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A powerful celebration of self-acceptance and sisterhood.

Awards & Accolades

Our Verdict

  • Our Verdict
  • GET IT

One hundred black women tell their stories of learning to love their natural hair. 

Photographer/debut author Detrick-Jules was in her final semester at Brown University when she received a troubling phone call from her father. Her 4-year-old sister Khloe’s classmates had “told her that her hair was ugly—and she believed it.” The news caused “a pain, sharp and familiar.” When Detrick-Jules was younger, she too had internalized that her natural, curly hair was unattractive. It wasn’t until she was in college that she “began to love the melanin in my skin and the curls in my hair.” Thus her book was born, a message to Khloe and other black girls that their hair is just right, just as it is. The author interviewed and photographed black women of all ages and from all walks of life, who share their images and experiences in this compelling and inspirational coffee-table book. Many of their stories are heartbreaking or infuriating. Numerous women talk of the damage done to their hair and self-esteem by perms and chemical relaxers while others have spent years fielding offensive and hurtful comments about their appearances. (One woman recalls a co-worker who casually told her that “curly hair just seems so immature.”) Some reflect on the cultural and family biases against natural hair or the privilege granted to those with “good hair.” But for every painful memory, there is a strong message of self-love and acceptance. “Your hair is a work of art,” one woman says. A woman who came of age during the height of the Black Power movement explains that not straightening her hair was a way of freeing herself from Eurocentric beauty standards as well as “liberating myself from the capitalist system” by refusing to purchase fake hair made with polluting chemicals. Others discuss how their natural hair is a way of connecting with and reclaiming their African heritage by embracing an ideal of beauty that was lost during slavery. Accompanying the illuminating and stirring commentary are gorgeous color photographs of each woman, each with her own look and personality but all equally beautiful.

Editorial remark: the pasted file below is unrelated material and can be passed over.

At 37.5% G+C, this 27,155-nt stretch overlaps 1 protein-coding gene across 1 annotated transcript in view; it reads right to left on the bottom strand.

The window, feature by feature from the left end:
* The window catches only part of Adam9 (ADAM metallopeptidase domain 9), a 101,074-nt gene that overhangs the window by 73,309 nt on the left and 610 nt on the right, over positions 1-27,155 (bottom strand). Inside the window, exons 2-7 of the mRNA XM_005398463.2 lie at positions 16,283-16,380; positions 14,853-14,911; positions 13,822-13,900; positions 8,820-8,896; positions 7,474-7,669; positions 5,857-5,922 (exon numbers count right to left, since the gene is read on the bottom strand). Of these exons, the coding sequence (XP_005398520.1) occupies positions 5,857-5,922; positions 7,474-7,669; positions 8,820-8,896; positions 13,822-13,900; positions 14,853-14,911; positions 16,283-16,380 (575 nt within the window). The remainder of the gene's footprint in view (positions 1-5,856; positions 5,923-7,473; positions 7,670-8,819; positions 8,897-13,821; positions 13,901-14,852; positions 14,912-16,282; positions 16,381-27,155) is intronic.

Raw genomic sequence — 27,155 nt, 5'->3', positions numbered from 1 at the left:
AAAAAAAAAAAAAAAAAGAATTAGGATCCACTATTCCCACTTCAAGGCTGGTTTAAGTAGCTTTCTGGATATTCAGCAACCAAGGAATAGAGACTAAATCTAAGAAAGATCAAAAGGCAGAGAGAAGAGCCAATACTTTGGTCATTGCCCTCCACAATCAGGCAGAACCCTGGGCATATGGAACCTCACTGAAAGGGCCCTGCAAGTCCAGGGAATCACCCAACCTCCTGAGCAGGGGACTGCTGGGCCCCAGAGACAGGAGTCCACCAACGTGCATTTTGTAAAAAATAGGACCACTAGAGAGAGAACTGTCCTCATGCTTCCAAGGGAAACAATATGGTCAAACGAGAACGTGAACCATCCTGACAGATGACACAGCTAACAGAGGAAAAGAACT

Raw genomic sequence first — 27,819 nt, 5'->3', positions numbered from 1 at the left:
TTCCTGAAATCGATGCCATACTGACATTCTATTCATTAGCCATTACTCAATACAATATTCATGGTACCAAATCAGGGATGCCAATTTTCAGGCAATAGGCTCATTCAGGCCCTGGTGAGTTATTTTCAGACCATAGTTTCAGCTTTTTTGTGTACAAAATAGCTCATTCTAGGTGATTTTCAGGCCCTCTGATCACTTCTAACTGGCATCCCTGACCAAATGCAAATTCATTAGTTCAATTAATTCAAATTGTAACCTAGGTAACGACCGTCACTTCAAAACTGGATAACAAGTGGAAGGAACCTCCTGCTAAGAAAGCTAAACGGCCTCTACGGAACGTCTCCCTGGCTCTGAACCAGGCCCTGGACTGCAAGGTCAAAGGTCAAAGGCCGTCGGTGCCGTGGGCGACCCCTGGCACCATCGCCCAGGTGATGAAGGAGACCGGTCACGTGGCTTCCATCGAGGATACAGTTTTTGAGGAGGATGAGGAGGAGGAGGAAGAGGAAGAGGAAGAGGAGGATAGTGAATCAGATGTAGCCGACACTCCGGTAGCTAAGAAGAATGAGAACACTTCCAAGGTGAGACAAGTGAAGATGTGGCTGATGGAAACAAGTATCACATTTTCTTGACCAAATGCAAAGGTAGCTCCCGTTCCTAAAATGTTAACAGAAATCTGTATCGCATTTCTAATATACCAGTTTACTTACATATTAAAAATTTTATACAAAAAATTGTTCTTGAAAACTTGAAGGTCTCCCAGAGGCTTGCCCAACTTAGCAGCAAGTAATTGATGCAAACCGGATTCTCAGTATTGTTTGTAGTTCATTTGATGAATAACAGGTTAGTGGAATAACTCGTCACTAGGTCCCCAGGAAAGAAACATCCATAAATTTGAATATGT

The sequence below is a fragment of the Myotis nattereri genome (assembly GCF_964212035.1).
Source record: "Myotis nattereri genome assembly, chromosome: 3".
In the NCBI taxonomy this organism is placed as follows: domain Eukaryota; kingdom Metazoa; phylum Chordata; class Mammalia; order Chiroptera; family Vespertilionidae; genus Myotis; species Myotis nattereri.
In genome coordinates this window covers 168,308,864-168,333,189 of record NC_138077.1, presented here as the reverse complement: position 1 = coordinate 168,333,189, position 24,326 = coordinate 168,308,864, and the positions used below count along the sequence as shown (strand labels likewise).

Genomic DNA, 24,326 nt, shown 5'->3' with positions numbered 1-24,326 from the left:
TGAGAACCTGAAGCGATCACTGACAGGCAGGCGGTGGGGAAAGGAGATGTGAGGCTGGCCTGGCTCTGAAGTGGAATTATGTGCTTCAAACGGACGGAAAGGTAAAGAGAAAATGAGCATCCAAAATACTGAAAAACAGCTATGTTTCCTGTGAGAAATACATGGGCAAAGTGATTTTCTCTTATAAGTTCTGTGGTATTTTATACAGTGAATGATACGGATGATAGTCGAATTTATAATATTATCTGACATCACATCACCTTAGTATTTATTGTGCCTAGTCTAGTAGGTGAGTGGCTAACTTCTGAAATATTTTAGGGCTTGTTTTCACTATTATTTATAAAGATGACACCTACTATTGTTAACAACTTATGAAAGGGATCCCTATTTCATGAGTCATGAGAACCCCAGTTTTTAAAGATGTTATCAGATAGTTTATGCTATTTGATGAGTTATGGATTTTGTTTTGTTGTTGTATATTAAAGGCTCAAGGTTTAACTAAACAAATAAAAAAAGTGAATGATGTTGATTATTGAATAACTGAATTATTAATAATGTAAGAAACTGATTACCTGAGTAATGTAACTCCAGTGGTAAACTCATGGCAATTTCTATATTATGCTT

A powerful celebration of self-acceptance and sisterhood.

Pub Date: May 5, 2020

ISBN: 978-1-73423-730-6

Page Count: 230

Publisher: Kenzo Productions

Review Posted Online: Feb. 6, 2020

Kirkus Reviews Issue: March 15, 2020


If the authors are serious, this is a silly, distasteful book. If they are not, it’s a brilliant satire.

The authors have created a sort of anti-Book of Virtues in this encyclopedic compendium of the ways and means of power.